Although the Rudo project in Fochville has not received direct funding from AngloGold Ashanti, it hopes to be a beneficiary of pooled skills and resources, in a move to incorporate all HCBC programmes in the area under one roof – namely, Carletonville HCBC, the strongest in terms of capital and capacity. In order to create one strong and effective organisation with combined expertise and resources, key stakeholders in the Carletonville area have come together to develop a municipal response to HCBC. They include AngloGold Ashanti, Goldfields, Heartbeat, Rudo, Carletonville HCBC and government. The amalgamated organisation is expected to be effective by June 2006.

For the past 12 years, North West Hospice has served the Klerksdorp, Orkney, Stilfontein and Hartebeesfontein (KOSH) communities, as well as the townships of Jouberton, Kanana, Khuma and Alabama. Primarily offering home-based care for all patients with life threatening illnesses, it has now extended its services with the provision of a day care centre for children up to the age of six. At the end of October 2005, 400 patients were on the CHBC programme, while 48 children were being looked after at the day care centre. Sixty-nine volunteers man the home-based care programme while the children’s centre employs a manager, a social worker, a teacher and four assistant teachers. The hospice is about to open its first eight-bed in-patient unit in Jouberton to care for patients in the last stage of life. The AngloGold Ashanti Fund has donated an annual grant of R300,000 for a three-year period commencing 2005.

The Bambasinani Project assists the communities of Umzimkulu, Bizana, Flagstaff, Ntabankulu and Lusikisiki in the Kokstad region of the Eastern Cape. AngloGold Ashanti provides for the employment of a professional nurse, at a cost of about R190,000 a year. A total of 3,258 visits for home-based care were made in the first half of 2005.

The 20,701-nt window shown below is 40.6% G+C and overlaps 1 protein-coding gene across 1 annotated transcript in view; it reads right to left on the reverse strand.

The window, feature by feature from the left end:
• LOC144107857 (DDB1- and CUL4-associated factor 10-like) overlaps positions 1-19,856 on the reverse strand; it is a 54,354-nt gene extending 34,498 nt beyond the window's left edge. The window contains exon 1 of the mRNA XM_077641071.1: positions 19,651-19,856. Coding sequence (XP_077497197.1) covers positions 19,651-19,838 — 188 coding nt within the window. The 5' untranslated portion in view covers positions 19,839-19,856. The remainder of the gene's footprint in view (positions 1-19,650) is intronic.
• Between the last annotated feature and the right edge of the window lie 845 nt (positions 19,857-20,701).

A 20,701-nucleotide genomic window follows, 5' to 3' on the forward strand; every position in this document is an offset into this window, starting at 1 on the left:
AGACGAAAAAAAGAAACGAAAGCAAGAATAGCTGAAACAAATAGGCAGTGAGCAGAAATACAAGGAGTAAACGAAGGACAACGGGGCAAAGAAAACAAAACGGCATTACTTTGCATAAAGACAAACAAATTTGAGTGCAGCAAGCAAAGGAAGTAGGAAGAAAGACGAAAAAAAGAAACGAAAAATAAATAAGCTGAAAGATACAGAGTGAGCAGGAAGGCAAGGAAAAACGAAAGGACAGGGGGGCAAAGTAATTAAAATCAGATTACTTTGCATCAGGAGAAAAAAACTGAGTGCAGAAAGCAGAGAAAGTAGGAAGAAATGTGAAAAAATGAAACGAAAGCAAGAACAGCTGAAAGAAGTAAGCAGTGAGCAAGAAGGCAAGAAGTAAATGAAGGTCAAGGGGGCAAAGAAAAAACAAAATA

TEBA, formed in 1902 to recruit unskilled labour for the Witwatersrand gold mines in South Africa, commercialised its services in 1998. TEBA’s rural support arm includes community HIV/AIDS programmes. AngloGold Ashanti, along with other mining companies, entered into an agreement with TEBA in 2002 for the provision of HCBC care for terminally ill former employees. The bulk of AngloGold Ashanti’s HCBC funding – in 2005 this figure totalled R794,000 – is directed towards TEBA, which has offices in the Eastern Cape, Northern KwaZulu-Natal, Lesotho and Mozambique. Funding by TEBA is on a capitation fee of R3.75 per employee per month. Since its inception in 2002, 620 ex-AngloGold Ashanti employees were enrolled in TEBA HBC.

AngloGold Ashanti recognises that the high prevalence of HIV/AIDS in South Africa presents significant challenges to government, industry and civil society groups. In recognising that government alone cannot shoulder the burden of HIV/AIDS care, the company is committed to assisting CBOs and NGOs, which have been instrumental in the shift from hospital to home-based care, thereby easing the pressures on understaffed and under-resourced provincial health departments.




Report to Society 2005